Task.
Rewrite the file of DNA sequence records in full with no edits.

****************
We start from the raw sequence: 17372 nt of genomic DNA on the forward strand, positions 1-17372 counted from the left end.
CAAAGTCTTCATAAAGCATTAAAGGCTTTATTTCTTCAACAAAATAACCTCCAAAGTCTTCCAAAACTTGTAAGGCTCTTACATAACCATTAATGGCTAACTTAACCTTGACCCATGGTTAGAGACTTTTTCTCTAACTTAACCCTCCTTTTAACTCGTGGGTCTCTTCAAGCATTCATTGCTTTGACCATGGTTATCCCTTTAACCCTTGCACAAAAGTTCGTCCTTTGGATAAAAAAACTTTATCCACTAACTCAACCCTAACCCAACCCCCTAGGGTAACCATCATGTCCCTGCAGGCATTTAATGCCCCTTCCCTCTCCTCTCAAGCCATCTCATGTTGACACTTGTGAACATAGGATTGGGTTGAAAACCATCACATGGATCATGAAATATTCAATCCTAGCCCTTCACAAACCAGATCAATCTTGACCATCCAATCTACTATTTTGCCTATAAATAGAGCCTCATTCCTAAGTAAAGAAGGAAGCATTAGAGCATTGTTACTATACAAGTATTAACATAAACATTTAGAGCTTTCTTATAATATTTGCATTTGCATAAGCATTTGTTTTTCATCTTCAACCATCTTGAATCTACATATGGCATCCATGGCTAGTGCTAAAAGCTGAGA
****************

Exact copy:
We start from the raw sequence: 17372 nt of genomic DNA on the forward strand, positions 1-17372 counted from the left end.
CAAAGTCTTCATAAAGCATTAAAGGCTTTATTTCTTCAACAAAATAACCTCCAAAGTCTTCCAAAACTTGTAAGGCTCTTACATAACCATTAATGGCTAACTTAACCTTGACCCATGGTTAGAGACTTTTTCTCTAACTTAACCCTCCTTTTAACTCGTGGGTCTCTTCAAGCATTCATTGCTTTGACCATGGTTATCCCTTTAACCCTTGCACAAAAGTTCGTCCTTTGGATAAAAAAACTTTATCCACTAACTCAACCCTAACCCAACCCCCTAGGGTAACCATCATGTCCCTGCAGGCATTTAATGCCCCTTCCCTCTCCTCTCAAGCCATCTCATGTTGACACTTGTGAACATAGGATTGGGTTGAAAACCATCACATGGATCATGAAATATTCAATCCTAGCCCTTCACAAACCAGATCAATCTTGACCATCCAATCTACTATTTTGCCTATAAATAGAGCCTCATTCCTAAGTAAAGAAGGAAGCATTAGAGCATTGTTACTATACAAGTATTAACATAAACATTTAGAGCTTTCTTATAATATTTGCATTTGCATAAGCATTTGTTTTTCATCTTCAACCATCTTGAATCTACATATGGCATCCATGGCTAGTGCTAAAAGCTGAGA